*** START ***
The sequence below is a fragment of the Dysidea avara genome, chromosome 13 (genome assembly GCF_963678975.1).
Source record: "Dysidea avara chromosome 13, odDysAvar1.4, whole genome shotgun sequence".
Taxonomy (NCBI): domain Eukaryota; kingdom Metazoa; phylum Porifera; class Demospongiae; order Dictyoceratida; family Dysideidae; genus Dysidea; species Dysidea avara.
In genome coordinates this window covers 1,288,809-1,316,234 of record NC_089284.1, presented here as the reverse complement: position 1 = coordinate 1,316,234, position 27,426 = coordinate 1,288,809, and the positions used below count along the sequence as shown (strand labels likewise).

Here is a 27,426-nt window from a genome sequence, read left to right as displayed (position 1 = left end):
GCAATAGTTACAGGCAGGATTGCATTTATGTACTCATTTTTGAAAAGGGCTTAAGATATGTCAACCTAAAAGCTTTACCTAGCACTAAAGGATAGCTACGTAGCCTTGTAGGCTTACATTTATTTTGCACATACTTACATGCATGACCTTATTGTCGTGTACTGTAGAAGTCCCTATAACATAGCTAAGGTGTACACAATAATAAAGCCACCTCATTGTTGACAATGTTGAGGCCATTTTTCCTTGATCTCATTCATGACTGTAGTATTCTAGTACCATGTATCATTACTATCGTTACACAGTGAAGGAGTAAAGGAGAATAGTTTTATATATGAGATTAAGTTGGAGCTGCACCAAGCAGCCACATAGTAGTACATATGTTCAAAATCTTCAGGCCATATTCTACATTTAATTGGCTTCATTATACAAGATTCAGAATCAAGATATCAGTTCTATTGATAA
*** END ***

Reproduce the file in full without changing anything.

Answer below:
The sequence below is a fragment of the Dysidea avara genome, chromosome 13 (genome assembly GCF_963678975.1).
Source record: "Dysidea avara chromosome 13, odDysAvar1.4, whole genome shotgun sequence".
Taxonomy (NCBI): domain Eukaryota; kingdom Metazoa; phylum Porifera; class Demospongiae; order Dictyoceratida; family Dysideidae; genus Dysidea; species Dysidea avara.
In genome coordinates this window covers 1,288,809-1,316,234 of record NC_089284.1, presented here as the reverse complement: position 1 = coordinate 1,316,234, position 27,426 = coordinate 1,288,809, and the positions used below count along the sequence as shown (strand labels likewise).

Here is a 27,426-nt window from a genome sequence, read left to right as displayed (position 1 = left end):
GCAATAGTTACAGGCAGGATTGCATTTATGTACTCATTTTTGAAAAGGGCTTAAGATATGTCAACCTAAAAGCTTTACCTAGCACTAAAGGATAGCTACGTAGCCTTGTAGGCTTACATTTATTTTGCACATACTTACATGCATGACCTTATTGTCGTGTACTGTAGAAGTCCCTATAACATAGCTAAGGTGTACACAATAATAAAGCCACCTCATTGTTGACAATGTTGAGGCCATTTTTCCTTGATCTCATTCATGACTGTAGTATTCTAGTACCATGTATCATTACTATCGTTACACAGTGAAGGAGTAAAGGAGAATAGTTTTATATATGAGATTAAGTTGGAGCTGCACCAAGCAGCCACATAGTAGTACATATGTTCAAAATCTTCAGGCCATATTCTACATTTAATTGGCTTCATTATACAAGATTCAGAATCAAGATATCAGTTCTATTGATAA